West Ada to stop contact tracing, keep mask mandate

The West Ada School District will no longer contact trace coronavirus cases while there is an active mask mandate in the district, as there is now.

The district’s board voted Wednesday night to make the change, citing increased demand on school staff charged with contact tracing and communicating with parents when children are exposed to COVID-19. But the board opted to extend an existing requirement that staff, students and visitors wear masks in classrooms as hospitals across the state continue rationing care amid a surge in COVID-19 patients.

In lieu of contact tracing, the district will notify parents if their student was in a classroom with someone who tested positive. Parents will be advised to monitor for symptoms but keep their kids in class.

Halting contact tracing could alleviate the strain placed on staff but could also leave the district will less data to base future decisions on, Health Service Supervisor Tracey Garner told the board.

With a high volume of cases, collecting that data has become heavily burdensome, said Superintendent Derek Bub.

“Administrators are chasing around contact tracing all day. Nurses are chasing around contact tracing,” Bub said. “And what’s happening is they are staying till 11 or 12 o’clock at night to get their other work done.”

Trustee Rusty Coffelt was on the losing end of a 4-1 vote for the protocol shift and said he wouldn’t support any decision that didn’t “move in the direction” of making masks optional.

The vote capped nearly four hours of debate, discussion and presentations from public health experts that stretched close to 11 p.m. It saw Bub push for mask mandates to be made on a school-by-school basis, Coffelt urge walking back mask requirements altogether and around a dozen supporters of Board Chair Amy Johnson donning orange shirts that read “Zero Tolerance for Bullying,” a rebuke of a recall effort against her.

The board plans to reevaluate its mask policy when one of the following criteria is met:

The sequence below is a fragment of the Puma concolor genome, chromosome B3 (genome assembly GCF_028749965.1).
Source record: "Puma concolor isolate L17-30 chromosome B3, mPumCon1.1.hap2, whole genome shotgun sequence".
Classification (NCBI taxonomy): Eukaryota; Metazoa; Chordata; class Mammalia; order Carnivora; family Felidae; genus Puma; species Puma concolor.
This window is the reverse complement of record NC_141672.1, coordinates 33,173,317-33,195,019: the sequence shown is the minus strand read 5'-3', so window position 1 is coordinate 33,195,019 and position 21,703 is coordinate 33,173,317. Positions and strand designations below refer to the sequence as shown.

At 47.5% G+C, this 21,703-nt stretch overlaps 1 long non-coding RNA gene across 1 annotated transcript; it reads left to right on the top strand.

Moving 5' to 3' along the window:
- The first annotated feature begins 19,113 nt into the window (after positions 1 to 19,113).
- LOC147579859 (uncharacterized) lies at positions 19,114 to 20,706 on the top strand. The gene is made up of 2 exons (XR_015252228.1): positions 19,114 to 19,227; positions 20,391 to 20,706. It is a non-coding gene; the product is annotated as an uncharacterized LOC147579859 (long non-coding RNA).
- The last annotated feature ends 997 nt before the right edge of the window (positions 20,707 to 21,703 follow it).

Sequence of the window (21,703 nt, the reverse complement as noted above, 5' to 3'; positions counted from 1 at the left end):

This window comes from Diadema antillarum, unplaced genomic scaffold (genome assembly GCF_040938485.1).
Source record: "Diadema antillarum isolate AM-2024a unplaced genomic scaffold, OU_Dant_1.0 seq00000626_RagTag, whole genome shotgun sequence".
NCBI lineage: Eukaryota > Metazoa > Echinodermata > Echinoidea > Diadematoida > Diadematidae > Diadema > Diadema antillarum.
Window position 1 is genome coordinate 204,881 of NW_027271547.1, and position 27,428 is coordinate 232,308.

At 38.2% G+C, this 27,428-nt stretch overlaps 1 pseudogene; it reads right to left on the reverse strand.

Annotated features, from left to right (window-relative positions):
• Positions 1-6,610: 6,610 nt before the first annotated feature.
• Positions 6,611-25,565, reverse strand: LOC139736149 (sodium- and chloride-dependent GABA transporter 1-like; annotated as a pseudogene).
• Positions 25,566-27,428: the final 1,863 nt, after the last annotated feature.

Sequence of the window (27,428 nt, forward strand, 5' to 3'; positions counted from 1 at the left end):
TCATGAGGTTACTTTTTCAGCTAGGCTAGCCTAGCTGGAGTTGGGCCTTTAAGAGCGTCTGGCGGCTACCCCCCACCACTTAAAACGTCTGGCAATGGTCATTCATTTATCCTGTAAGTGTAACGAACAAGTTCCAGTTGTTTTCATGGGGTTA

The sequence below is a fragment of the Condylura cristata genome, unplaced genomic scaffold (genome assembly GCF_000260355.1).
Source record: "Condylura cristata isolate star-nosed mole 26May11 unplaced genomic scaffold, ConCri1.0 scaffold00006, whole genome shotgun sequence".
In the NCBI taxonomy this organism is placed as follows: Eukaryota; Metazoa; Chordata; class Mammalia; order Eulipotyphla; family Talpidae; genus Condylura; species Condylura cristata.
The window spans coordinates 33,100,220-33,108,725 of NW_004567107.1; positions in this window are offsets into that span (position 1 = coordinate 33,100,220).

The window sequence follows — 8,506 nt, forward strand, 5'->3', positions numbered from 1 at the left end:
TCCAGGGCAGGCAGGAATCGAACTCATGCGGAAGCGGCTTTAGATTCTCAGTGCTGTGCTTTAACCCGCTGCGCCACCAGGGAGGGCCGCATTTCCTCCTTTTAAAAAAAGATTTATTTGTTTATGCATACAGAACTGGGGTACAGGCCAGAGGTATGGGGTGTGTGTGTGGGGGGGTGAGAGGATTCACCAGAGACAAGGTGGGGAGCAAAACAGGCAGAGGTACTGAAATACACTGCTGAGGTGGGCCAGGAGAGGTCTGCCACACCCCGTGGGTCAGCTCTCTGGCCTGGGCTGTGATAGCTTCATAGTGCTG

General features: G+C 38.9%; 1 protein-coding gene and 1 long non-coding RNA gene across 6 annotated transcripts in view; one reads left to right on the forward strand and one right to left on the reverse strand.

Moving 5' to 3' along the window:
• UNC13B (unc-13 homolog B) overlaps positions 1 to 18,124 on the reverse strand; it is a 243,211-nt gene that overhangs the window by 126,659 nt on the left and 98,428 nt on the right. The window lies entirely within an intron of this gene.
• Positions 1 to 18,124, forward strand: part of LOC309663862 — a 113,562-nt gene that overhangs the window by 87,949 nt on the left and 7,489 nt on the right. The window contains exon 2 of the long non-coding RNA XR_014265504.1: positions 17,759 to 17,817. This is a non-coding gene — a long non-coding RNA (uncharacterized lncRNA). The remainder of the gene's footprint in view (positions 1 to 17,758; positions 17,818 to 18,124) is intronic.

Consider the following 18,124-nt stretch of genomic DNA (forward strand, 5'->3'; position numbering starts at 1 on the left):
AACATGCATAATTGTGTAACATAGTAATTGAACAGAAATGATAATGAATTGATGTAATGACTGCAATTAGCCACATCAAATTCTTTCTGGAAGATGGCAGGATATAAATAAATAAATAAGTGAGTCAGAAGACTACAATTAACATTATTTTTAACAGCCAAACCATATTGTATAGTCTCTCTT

• St. Alphonsus and St. Luke’s, the Treasure Valley’s biggest hospital systems, exit crisis standards of care, a practice of health care rationing.
  • A coronavirus vaccine is approved for use in children aged five to 11. Currently, vaccines are only OK’d for children 12 and older. The Food and Drug Administration will weigh approving the Pfizer-BioNTech jab for younger children Oct. 26, NPR reported.
  • A moderate level of community coronavirus spread is reached in Ada County, by Centers for Disease Control standards.

This marks the first time this school year the board has endorsed a mask mandate for all students. The district’s existing mask mandate was ordered by Bub and was twice extended for two week stretches ahead of Wednesday’s meeting.

The district currently has 51 active cases, a rate of 11.9 per 100,000 staff and students, according to the district’s coronavirus dashboard.

Click here to see what other schools are requiring, and to tell us what’s happening in your school. 

Blake Jones

Blake Jones

Reporter Blake Jones covers the politics and policy of Idaho's K-12 public school system. He's a lifelong Idahoan, and holds degrees in Creative Writing and Political Economy from the College of Idaho. Follow Blake on Twitter @jonesblakej. He can be reached by email at [email protected].

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